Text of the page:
Expressive aphasia

Aphasia is a disorder that affects how people communicate. It affects how a person understands or uses words, but it does not affect their intelligence. They often find it hard to find the right word or have difficulty speaking. In some instances, they have difficulty understanding what someone is saying, find it hard to read and comprehend words, or have difficulty writing words and numbers. Aphasia generally affects older adults more than younger, and it is especially prevalent in those who have had a stroke. There are a number of different types of aphasia, including expressive aphasia.

Expressive aphasia affects how a person communicates with others. They have no problem reading or understanding others, but they aren’t capable of communicating their thoughts. They know exactly what they want to say, but physically forming the words or writing them down is very difficult. They may not be able to come up with the words they want to use or they may inadvertently use the wrong word in conversation. This often leads to frustration and emotional stress, especially if they condition does not improve over time.

Expressive aphasia, like all types of aphasia, can be caused by several different things. Generally, aphasia is caused by an injury to the brain or by a stroke that damages the parts of the brain that handle language and communication. One study shows that up to 40 percent of all stroke patients will develop some form of aphasia. However, aphasia can also be caused by several other things, including dementia, brain infection, Alzheimer’s disease, or a brain tumor. In a few rare cases, aphasia is a symptom of epilepsy or another type of neurological disorder.

All forms of aphasia can vary in their severity. Some cases are very mild. In the case of expressive aphasia, a person may occasionally grope for the words they want to say or can’t remember how to spell a word when writing. In severe cases, they may always find it difficult to communicate their ideas and may have to really work at speaking or writing. Often, severe expressive aphasia leads to a person withdrawing from social interaction and can lead to severe depression.

Expressive aphasia is usually diagnosed while a doctor is treating brain injury, a tumor, or a stroke. In some cases, it is very easy to tell when a patient has expressive aphasia, but in some mild cases, it isn’t. A doctor may ask the patient a number of questions. He may also hold up objects and ask the patient to name them. This can help determine just how severe the expressive aphasia is.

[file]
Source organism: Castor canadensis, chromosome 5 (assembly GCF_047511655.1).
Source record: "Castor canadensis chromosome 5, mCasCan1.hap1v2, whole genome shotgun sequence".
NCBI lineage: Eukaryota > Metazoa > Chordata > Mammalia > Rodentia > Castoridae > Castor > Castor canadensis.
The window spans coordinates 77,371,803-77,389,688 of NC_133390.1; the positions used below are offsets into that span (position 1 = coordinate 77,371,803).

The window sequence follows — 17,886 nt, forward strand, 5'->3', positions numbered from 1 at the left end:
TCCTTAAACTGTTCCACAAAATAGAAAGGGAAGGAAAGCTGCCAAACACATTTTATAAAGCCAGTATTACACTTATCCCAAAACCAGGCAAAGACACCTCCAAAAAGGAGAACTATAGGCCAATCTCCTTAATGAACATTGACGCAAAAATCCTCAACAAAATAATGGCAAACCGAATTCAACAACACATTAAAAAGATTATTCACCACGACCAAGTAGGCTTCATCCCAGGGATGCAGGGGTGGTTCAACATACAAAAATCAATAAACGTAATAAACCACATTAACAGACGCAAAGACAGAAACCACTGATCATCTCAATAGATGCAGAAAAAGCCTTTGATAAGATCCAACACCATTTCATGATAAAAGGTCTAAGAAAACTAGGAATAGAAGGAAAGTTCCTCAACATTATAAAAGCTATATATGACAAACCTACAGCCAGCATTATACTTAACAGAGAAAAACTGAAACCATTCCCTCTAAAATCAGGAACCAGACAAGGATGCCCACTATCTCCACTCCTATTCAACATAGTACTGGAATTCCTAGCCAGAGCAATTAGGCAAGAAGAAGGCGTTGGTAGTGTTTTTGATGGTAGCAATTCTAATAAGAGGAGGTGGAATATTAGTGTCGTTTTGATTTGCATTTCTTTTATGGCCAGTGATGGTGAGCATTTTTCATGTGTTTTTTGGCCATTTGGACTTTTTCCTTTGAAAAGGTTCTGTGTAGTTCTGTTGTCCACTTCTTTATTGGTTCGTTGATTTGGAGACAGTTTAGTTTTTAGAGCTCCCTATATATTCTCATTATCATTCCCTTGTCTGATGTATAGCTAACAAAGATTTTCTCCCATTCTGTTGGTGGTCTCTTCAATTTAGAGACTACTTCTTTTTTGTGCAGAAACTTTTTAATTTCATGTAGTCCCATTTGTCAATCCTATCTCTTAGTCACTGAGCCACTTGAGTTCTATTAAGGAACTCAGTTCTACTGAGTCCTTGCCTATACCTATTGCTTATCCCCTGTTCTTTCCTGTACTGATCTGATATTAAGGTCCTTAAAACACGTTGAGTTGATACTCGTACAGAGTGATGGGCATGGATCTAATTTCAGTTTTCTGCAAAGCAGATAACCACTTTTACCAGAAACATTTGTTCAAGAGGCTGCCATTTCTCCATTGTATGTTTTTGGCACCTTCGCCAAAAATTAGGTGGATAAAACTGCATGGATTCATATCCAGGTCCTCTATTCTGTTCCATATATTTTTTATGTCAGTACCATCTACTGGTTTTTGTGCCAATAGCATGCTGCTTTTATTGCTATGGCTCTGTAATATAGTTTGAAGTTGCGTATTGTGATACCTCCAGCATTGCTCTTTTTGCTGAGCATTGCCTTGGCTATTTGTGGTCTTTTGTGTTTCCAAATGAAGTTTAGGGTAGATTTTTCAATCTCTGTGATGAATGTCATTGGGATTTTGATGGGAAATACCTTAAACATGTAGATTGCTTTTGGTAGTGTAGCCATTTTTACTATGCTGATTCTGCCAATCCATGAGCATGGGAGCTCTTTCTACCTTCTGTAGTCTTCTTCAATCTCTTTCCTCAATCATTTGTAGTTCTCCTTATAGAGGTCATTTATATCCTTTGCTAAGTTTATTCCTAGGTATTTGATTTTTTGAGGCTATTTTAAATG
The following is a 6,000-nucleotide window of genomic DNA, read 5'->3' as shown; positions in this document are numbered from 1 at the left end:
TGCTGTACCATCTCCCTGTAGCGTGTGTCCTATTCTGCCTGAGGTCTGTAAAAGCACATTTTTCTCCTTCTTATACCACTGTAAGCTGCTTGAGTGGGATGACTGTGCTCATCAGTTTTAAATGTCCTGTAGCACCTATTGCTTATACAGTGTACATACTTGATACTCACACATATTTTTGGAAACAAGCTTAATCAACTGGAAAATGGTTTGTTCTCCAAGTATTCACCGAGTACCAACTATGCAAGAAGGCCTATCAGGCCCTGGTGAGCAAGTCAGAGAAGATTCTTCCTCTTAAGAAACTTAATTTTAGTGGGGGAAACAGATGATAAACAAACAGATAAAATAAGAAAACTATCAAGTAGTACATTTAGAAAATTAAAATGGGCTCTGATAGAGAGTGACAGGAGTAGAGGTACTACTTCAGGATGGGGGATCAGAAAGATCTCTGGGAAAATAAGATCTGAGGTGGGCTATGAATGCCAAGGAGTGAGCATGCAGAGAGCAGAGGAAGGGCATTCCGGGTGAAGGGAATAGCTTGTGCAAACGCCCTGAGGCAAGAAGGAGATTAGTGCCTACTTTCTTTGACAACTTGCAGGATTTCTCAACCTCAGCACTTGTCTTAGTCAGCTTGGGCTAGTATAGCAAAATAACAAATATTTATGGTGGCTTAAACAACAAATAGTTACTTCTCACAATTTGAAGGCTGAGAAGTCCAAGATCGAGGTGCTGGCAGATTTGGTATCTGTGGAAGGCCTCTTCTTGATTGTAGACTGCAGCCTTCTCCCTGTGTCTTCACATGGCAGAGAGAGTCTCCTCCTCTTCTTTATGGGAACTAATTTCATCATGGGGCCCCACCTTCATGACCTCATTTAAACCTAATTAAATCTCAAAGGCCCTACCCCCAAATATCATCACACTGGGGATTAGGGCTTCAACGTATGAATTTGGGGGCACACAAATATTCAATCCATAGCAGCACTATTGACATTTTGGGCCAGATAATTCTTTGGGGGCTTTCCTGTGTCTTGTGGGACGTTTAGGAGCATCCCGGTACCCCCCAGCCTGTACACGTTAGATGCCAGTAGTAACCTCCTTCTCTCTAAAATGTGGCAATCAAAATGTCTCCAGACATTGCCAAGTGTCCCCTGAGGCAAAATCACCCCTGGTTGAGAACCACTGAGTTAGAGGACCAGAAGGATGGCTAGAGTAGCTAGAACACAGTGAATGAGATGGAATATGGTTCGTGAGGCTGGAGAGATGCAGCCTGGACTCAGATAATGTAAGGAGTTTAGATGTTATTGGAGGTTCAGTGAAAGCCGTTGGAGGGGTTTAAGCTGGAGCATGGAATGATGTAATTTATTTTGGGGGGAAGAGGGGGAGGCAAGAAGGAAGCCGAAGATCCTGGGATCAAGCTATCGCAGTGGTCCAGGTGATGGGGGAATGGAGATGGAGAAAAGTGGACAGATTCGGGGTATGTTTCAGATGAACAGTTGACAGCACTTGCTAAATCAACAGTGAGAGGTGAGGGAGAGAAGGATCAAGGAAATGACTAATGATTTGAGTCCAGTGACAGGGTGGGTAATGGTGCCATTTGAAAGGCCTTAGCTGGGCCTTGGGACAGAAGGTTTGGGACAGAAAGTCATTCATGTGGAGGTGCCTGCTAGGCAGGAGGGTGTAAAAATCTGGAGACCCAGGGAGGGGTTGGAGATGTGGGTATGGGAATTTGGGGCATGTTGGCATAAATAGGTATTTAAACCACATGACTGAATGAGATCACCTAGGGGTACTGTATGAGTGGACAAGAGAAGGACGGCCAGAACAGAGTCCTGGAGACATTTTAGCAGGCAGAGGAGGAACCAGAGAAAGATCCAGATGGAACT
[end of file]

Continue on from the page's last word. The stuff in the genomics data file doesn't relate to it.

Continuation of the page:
There are several ways of treating expressive aphasia, but these treatment options depend on the underlying cause, the age of the patient, and how severely the communication section of the brain was damaged. First, the underlying cause may be treated. Removing a brain tumor, for example, may cause the patient’s aphasia to get much better. For those who have had a stroke, working with a speech pathologist can help. The pathologist will engage the patient in different speech exercises and may help teach the person how to communicate in other ways. This may involve using flash cards or other non-spoken forms of communication. They may also draw or write on paper if that’s easier for them.

If you suffer from expressive aphasia, there are several things to remember. First, carry a small card with you to show to people that explains your condition and what it means. This way, they will not become frustrated or think that you are incapable of forming thoughts. Also remember to keep calm and to speak slowly. Getting frustrated with your disability will not help anyone.

Last updated on Dec 27th, 2009 and filed under Mental Health. Both comments and pings are currently closed.

1 Response for “Expressive aphasia”

  1. Please consider:

    Developed by a Clinical Psychologist, Talky2 is a Free App that helps those with Aphasia express what is hard to put into words. Go to for more info and then click on the Red Tab in the upper right hand corner to see how it works.

    Thanking you in advance, Claudia Perez

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